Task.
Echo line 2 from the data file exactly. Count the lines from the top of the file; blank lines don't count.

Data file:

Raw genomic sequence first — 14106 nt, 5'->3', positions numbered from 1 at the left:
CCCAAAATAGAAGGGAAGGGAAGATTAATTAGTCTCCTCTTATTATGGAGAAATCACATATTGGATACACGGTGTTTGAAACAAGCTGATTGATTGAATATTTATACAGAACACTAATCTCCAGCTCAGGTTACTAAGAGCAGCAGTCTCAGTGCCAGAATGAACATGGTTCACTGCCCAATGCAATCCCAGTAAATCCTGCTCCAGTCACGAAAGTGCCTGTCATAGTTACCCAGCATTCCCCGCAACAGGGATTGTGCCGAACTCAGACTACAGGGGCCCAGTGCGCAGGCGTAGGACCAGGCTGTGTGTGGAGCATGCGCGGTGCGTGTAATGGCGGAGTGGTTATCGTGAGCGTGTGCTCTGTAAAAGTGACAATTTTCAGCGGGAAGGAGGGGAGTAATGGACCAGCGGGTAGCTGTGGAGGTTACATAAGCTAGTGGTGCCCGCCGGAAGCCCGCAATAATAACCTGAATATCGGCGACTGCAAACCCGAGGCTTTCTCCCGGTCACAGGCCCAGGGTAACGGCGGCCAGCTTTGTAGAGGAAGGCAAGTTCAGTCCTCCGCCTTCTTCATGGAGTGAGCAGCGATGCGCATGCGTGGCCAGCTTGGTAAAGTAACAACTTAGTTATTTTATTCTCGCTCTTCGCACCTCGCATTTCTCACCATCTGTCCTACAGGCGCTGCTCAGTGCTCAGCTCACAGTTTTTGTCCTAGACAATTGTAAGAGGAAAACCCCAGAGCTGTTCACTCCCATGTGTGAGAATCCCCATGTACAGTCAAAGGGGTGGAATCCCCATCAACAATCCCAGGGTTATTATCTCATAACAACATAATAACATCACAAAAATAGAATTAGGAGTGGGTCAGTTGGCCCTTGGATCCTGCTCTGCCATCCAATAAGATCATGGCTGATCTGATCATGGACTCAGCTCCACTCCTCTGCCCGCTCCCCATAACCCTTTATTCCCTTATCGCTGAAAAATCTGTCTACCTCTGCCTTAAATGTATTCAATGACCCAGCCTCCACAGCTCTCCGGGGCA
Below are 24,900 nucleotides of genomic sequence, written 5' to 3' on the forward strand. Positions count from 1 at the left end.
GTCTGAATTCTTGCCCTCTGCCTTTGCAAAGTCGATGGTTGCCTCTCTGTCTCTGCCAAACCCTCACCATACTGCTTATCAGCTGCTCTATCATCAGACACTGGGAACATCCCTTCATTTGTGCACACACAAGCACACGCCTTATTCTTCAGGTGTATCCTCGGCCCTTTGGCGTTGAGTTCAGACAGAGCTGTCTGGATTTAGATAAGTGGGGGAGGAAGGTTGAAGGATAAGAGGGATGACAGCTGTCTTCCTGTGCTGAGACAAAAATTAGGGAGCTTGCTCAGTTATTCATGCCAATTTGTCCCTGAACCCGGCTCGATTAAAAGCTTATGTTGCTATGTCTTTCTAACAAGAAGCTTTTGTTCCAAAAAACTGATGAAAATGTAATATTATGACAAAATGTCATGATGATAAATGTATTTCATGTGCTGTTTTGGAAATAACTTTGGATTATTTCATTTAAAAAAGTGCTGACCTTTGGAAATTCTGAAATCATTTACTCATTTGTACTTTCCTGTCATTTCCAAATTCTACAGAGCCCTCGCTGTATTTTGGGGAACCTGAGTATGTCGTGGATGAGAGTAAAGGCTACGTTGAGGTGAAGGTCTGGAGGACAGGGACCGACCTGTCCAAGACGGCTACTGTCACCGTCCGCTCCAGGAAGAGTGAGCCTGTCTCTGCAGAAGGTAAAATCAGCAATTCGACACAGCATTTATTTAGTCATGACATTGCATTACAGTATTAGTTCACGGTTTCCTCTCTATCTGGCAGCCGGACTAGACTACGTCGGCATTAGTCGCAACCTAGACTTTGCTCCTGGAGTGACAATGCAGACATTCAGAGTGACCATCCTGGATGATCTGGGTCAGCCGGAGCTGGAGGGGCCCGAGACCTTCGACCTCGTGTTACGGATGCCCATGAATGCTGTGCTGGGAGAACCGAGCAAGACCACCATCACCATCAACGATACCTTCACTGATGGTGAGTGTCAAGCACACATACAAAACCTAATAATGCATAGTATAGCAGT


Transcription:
CCCAAAATAGAAGGGAAGGGAAGATTAATTAGTCTCCTCTTATTATGGAGAAATCACATATTGGATACACGGTGTTTGAAACAAGCTGATTGATTGAATATTTATACAGAACACTAATCTCCAGCTCAGGTTACTAAGAGCAGCAGTCTCAGTGCCAGAATGAACATGGTTCACTGCCCAATGCAATCCCAGTAAATCCTGCTCCAGTCACGAAAGTGCCTGTCATAGTTACCCAGCATTCCCCGCAACAGGGATTGTGCCGAACTCAGACTACAGGGGCCCAGTGCGCAGGCGTAGGACCAGGCTGTGTGTGGAGCATGCGCGGTGCGTGTAATGGCGGAGTGGTTATCGTGAGCGTGTGCTCTGTAAAAGTGACAATTTTCAGCGGGAAGGAGGGGAGTAATGGACCAGCGGGTAGCTGTGGAGGTTACATAAGCTAGTGGTGCCCGCCGGAAGCCCGCAATAATAACCTGAATATCGGCGACTGCAAACCCGAGGCTTTCTCCCGGTCACAGGCCCAGGGTAACGGCGGCCAGCTTTGTAGAGGAAGGCAAGTTCAGTCCTCCGCCTTCTTCATGGAGTGAGCAGCGATGCGCATGCGTGGCCAGCTTGGTAAAGTAACAACTTAGTTATTTTATTCTCGCTCTTCGCACCTCGCATTTCTCACCATCTGTCCTACAGGCGCTGCTCAGTGCTCAGCTCACAGTTTTTGTCCTAGACAATTGTAAGAGGAAAACCCCAGAGCTGTTCACTCCCATGTGTGAGAATCCCCATGTACAGTCAAAGGGGTGGAATCCCCATCAACAATCCCAGGGTTATTATCTCATAACAACATAATAACATCACAAAAATAGAATTAGGAGTGGGTCAGTTGGCCCTTGGATCCTGCTCTGCCATCCAATAAGATCATGGCTGATCTGATCATGGACTCAGCTCCACTCCTCTGCCCGCTCCCCATAACCCTTTATTCCCTTATCGCTGAAAAATCTGTCTACCTCTGCCTTAAATGTATTCAATGACCCAGCCTCCACAGCTCTCCGGGGCA